St Helens MP Marie Rimmer managed to namecheck Hollywood superstar Russell Crowe in her maiden speech in Parliament.
Ms Rimmer wasted no time trumpeting how the Gladiator star famously choose a night out at Langtree Park rather than go to the Oscars’ ceremony in Los Angles when she spoke in Parliament for the first time since her election as St Helens South’s Labour MP in May.
“We have Saints, the internationally recognised rugby league team, twice World Club Champions and current Super League holders, now at Langtree Park, our world class stadium, and also providing good employment opportunities,” she said.
“Indeed, Russell Crowe, the star of Gladiator and Les Miserables, choose to come to Langtree Park rather than appearing at the Oscars this year.”
Crowe, who is the owner of the South Sydney Rabbitohs, had been approached to give out a gong on Oscars night but decided not to go when the World Club Championship game between the Bunnies and Saints was announced for the same day.
His decision to snub Hollywood glamour for the delights of St Helens even inspired Thatto Heath funnyman Johnny Vegas to appear TV with a t-shirt emblazoned with the words: “Oscars? Naw, I’d rather be in St Helens.”
St Helens is a constituency that quite literally enabled Britain to become the industrial powerhouse of the world. Britain would not be what it is today were it not for the coalmines of Bold, Clock Face and CrontonMarie Rimmer MP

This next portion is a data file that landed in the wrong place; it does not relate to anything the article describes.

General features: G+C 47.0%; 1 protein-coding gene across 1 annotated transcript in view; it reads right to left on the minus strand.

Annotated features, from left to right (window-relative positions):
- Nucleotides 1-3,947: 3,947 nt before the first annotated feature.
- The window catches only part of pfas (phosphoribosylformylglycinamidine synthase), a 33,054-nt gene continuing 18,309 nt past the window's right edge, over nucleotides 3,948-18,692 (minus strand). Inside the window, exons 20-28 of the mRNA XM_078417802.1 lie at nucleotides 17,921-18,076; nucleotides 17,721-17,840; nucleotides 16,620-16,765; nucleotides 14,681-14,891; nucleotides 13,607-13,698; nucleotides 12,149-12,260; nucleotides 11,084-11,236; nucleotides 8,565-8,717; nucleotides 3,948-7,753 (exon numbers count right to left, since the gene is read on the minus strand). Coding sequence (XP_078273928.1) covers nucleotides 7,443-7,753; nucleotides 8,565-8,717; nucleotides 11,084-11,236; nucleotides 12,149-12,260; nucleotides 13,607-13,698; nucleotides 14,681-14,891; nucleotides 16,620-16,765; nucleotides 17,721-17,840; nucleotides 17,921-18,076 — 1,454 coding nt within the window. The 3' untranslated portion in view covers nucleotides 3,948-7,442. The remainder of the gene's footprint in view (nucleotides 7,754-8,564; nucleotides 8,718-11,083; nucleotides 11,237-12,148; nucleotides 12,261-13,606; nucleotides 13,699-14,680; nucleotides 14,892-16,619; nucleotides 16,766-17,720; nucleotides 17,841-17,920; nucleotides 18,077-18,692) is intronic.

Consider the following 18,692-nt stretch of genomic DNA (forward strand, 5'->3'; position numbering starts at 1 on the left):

Ms Rimmer’s address did contained all the traditional elements of an MP’s maiden speech, though.
She paid tribute to her predecessor, Shaun Woodward, who she hailed for his “distinguished ministerial and parliamentary career”.
She went on to assert her belief that St Helens should aspire to return to its roots as an industrial powerhouse.
“My constituency gave the world household names such as Pilkington and Beecham,” she said. “It is a constituency that quite literally enabled Britain to become the industrial powerhouse of the world. Britain would not be what it is today were it not for the coalmines of Bold, Clock Face and Cronton.
“Sadly these jobs are gone, replaced too often by low-paid, short-term, part-time and insecure agency employment. I have seen nothing that the Government have done to help to eradicate that.
“My constituency sits at the heart of the northern powerhouse. We aim to be a centre for logistics in St Helens and Whiston a centre for connectivity and a place where industry and manufacturing can grow once again.”
She also told how St Helens had always been at the heart of industrial change but had been hit particularly hard by the financial meltdown which hit the global economy in 2008.
She also paid tribute to the work of volunteers at Willowbrook Hospice and staff at Whiston and St Helens hospitals.
“My constituents and I believe that Government should encourage and support economic growth by investing in infrastructure and incentivising the private sector to invest to do what Britain does is best at - innovating, producing and exporting,”